Pope Francis sacks leadership of Vatican-based charity accused of 'bullying' employees

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By Euronews  with Reuters
Pope Francis attends his general audience in St Peter's Square, Vatican City. Wednesday, 16 November 2022.
Pope Francis attends his general audience in St Peter's Square, Vatican City. Wednesday, 16 November 2022.   -   Copyright  Alessandra Tarantino/Copyright 2022 The AP. All rights reserved

Pope Francis on Tuesday sacked the entire leadership of the Roman Catholic Church's international charity wing and has named a commissioner to run it, following allegations of bullying and mistreatment of employees.

The Pontiff's surprise decision was announced in a papal decree and involved the chiefs of Caritas Internationalis (CI), a Vatican-based confederation consisting of 162 Catholic relief, development and social services organisations working in over 200 countries with more than a million staff and volunteers.

Among those affected are Filipino Cardinal Luis Antonio Tagle, the outgoing nominal president of Caritas who is often tipped to be the next pope. Tagle will remain in a different role to assist the commissioner in keeping up relations with national Caritas offices and preparing for the election of new leaders in 2023.

A separate statement from the Vatican's development department -- which oversees CI -- revealed that a workplace environment review by external psychologists and management experts found the charity's headquarters were blighted by poor managerial practices and a toxic atmosphere.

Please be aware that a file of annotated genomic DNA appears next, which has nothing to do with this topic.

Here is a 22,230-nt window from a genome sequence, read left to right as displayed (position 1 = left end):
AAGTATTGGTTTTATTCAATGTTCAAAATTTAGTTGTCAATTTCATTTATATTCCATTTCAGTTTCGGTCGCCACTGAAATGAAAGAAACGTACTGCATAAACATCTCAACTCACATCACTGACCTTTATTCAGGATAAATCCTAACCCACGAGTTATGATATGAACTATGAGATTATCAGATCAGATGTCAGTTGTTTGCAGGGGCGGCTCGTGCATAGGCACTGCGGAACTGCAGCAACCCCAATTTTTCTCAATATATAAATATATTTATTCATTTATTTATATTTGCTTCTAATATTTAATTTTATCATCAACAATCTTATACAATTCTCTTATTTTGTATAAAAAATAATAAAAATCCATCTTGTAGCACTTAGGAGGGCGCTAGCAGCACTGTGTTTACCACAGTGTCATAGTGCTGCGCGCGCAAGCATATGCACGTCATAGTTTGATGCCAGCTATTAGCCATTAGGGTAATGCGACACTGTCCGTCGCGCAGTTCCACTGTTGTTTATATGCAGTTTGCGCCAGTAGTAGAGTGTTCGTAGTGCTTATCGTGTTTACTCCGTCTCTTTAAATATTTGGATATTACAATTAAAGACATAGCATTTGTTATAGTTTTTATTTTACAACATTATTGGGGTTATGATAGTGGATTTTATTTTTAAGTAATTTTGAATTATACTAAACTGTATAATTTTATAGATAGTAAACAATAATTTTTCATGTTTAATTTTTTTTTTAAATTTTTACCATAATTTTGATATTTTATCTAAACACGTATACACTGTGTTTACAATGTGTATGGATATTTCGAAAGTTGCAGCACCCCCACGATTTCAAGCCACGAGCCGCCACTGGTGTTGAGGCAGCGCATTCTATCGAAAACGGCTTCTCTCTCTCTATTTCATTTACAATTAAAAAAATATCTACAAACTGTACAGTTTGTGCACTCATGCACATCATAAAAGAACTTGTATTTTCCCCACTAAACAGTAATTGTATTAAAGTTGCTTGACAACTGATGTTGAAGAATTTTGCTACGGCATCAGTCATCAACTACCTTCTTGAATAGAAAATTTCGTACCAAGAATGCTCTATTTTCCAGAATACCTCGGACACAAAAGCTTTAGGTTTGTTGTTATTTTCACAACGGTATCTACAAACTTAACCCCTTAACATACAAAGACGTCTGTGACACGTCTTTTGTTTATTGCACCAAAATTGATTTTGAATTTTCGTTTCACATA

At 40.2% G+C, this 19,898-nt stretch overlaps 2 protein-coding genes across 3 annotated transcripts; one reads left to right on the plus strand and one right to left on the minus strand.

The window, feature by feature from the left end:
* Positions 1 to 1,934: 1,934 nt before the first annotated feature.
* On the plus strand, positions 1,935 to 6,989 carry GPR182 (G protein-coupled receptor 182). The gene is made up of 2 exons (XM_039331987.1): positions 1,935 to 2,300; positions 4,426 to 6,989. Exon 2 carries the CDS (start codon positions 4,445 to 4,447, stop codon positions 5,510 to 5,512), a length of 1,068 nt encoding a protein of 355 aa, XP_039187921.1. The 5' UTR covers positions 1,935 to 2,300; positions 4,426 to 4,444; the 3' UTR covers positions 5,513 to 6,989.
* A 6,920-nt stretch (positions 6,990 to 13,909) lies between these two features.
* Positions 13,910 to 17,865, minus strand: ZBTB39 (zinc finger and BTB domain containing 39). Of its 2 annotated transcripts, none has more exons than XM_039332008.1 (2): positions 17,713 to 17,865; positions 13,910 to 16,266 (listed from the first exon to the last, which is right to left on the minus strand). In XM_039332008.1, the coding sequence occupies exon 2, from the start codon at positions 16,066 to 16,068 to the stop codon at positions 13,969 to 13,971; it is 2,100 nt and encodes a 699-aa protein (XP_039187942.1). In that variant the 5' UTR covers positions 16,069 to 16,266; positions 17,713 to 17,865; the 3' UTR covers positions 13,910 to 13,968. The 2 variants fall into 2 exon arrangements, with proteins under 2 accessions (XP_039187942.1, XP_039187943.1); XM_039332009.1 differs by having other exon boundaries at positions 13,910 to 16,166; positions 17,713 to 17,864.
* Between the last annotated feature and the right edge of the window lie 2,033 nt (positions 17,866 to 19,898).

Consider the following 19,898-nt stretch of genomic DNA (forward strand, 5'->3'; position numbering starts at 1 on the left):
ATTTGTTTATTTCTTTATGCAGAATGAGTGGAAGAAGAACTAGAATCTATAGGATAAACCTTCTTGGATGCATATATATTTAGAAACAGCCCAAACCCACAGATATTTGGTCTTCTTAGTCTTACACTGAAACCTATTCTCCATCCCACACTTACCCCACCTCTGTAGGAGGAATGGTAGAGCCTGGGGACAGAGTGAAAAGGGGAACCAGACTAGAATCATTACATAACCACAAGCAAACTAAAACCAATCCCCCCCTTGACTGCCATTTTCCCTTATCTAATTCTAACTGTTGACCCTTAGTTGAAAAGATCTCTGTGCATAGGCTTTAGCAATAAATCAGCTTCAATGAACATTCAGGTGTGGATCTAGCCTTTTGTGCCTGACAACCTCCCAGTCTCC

"No evidence emerged of financial mismanagement or sexual impropriety, but other important themes and areas for urgent attention emerged from the panel's work," the statement from the development office said.

"Real deficiencies were noted in management and procedures, seriously prejudicing team spirit and staff morale," it added. 

It also said that while "financial matters have been well-handled and fundraising goals regularly achieved", management norms and procedures called for improvement.

Current and former staff members spoke to Reuters about alleged cases of favouritism, verbal abuse, and overall human resources mismanagement that led some employees to call it quits. 

Two insiders and a former staffer -- speaking on the condition of anonymity -- further revealed that the decree was aimed at the management practices by the office of the outgoing secretary general and the board.

The ex-CI employee said HQ staff had resigned because of a climate of bullying, fear and "ritual humiliation".

A CI spokesperson referred all questions to the Vatican department's statement.